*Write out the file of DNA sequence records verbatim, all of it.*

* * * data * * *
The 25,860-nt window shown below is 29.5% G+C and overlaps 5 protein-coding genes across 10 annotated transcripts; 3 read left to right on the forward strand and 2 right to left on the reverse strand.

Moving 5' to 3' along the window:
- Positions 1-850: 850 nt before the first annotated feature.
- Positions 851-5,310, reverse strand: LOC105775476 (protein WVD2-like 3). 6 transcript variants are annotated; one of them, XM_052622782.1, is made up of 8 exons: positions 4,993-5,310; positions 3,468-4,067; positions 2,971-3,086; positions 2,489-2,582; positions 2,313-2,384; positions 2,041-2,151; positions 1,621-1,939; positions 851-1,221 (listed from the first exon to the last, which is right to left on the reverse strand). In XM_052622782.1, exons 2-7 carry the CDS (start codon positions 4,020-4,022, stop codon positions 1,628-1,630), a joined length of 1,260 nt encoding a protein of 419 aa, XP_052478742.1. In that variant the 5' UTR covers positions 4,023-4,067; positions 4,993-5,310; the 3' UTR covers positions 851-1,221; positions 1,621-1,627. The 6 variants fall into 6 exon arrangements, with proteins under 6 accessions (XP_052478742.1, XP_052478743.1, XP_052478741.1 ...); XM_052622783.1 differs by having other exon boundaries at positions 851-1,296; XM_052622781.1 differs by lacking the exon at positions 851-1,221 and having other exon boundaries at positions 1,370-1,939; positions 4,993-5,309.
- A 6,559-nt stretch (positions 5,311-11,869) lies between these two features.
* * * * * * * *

The 25,860-nt window shown below is 29.5% G+C and overlaps 5 protein-coding genes across 10 annotated transcripts; 3 read left to right on the forward strand and 2 right to left on the reverse strand.

Moving 5' to 3' along the window:
- Positions 1-850: 850 nt before the first annotated feature.
- Positions 851-5,310, reverse strand: LOC105775476 (protein WVD2-like 3). 6 transcript variants are annotated; one of them, XM_052622782.1, is made up of 8 exons: positions 4,993-5,310; positions 3,468-4,067; positions 2,971-3,086; positions 2,489-2,582; positions 2,313-2,384; positions 2,041-2,151; positions 1,621-1,939; positions 851-1,221 (listed from the first exon to the last, which is right to left on the reverse strand). In XM_052622782.1, exons 2-7 carry the CDS (start codon positions 4,020-4,022, stop codon positions 1,628-1,630), a joined length of 1,260 nt encoding a protein of 419 aa, XP_052478742.1. In that variant the 5' UTR covers positions 4,023-4,067; positions 4,993-5,310; the 3' UTR covers positions 851-1,221; positions 1,621-1,627. The 6 variants fall into 6 exon arrangements, with proteins under 6 accessions (XP_052478742.1, XP_052478743.1, XP_052478741.1 ...); XM_052622783.1 differs by having other exon boundaries at positions 851-1,296; XM_052622781.1 differs by lacking the exon at positions 851-1,221 and having other exon boundaries at positions 1,370-1,939; positions 4,993-5,309.
- A 6,559-nt stretch (positions 5,311-11,869) lies between these two features.